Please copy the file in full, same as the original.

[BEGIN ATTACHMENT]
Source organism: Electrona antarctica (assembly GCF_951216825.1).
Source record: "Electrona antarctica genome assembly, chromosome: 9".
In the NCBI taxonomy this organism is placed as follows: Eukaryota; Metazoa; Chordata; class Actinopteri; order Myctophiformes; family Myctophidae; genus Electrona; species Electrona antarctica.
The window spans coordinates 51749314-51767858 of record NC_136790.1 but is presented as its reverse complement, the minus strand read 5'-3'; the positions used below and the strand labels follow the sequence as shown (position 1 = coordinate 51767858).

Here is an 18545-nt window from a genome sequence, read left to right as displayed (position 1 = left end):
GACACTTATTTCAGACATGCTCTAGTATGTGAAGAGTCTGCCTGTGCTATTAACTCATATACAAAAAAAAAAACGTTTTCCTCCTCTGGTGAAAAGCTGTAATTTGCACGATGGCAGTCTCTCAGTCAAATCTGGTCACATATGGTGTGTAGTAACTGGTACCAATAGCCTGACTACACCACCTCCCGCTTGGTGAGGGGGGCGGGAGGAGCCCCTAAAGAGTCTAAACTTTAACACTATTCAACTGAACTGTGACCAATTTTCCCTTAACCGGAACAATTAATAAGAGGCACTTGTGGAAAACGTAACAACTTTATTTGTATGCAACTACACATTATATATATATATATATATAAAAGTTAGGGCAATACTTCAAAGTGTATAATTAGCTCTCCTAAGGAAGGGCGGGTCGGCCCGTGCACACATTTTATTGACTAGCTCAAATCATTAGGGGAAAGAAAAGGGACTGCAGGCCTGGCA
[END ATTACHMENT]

Source organism: Electrona antarctica (assembly GCF_951216825.1).
Source record: "Electrona antarctica genome assembly, chromosome: 9".
In the NCBI taxonomy this organism is placed as follows: Eukaryota; Metazoa; Chordata; class Actinopteri; order Myctophiformes; family Myctophidae; genus Electrona; species Electrona antarctica.
The window spans coordinates 51749314-51767858 of record NC_136790.1 but is presented as its reverse complement, the minus strand read 5'-3'; the positions used below and the strand labels follow the sequence as shown (position 1 = coordinate 51767858).

Here is an 18545-nt window from a genome sequence, read left to right as displayed (position 1 = left end):
GACACTTATTTCAGACATGCTCTAGTATGTGAAGAGTCTGCCTGTGCTATTAACTCATATACAAAAAAAAAAACGTTTTCCTCCTCTGGTGAAAAGCTGTAATTTGCACGATGGCAGTCTCTCAGTCAAATCTGGTCACATATGGTGTGTAGTAACTGGTACCAATAGCCTGACTACACCACCTCCCGCTTGGTGAGGGGGGCGGGAGGAGCCCCTAAAGAGTCTAAACTTTAACACTATTCAACTGAACTGTGACCAATTTTCCCTTAACCGGAACAATTAATAAGAGGCACTTGTGGAAAACGTAACAACTTTATTTGTATGCAACTACACATTATATATATATATATATATAAAAGTTAGGGCAATACTTCAAAGTGTATAATTAGCTCTCCTAAGGAAGGGCGGGTCGGCCCGTGCACACATTTTATTGACTAGCTCAAATCATTAGGGGAAAGAAAAGGGACTGCAGGCCTGGCA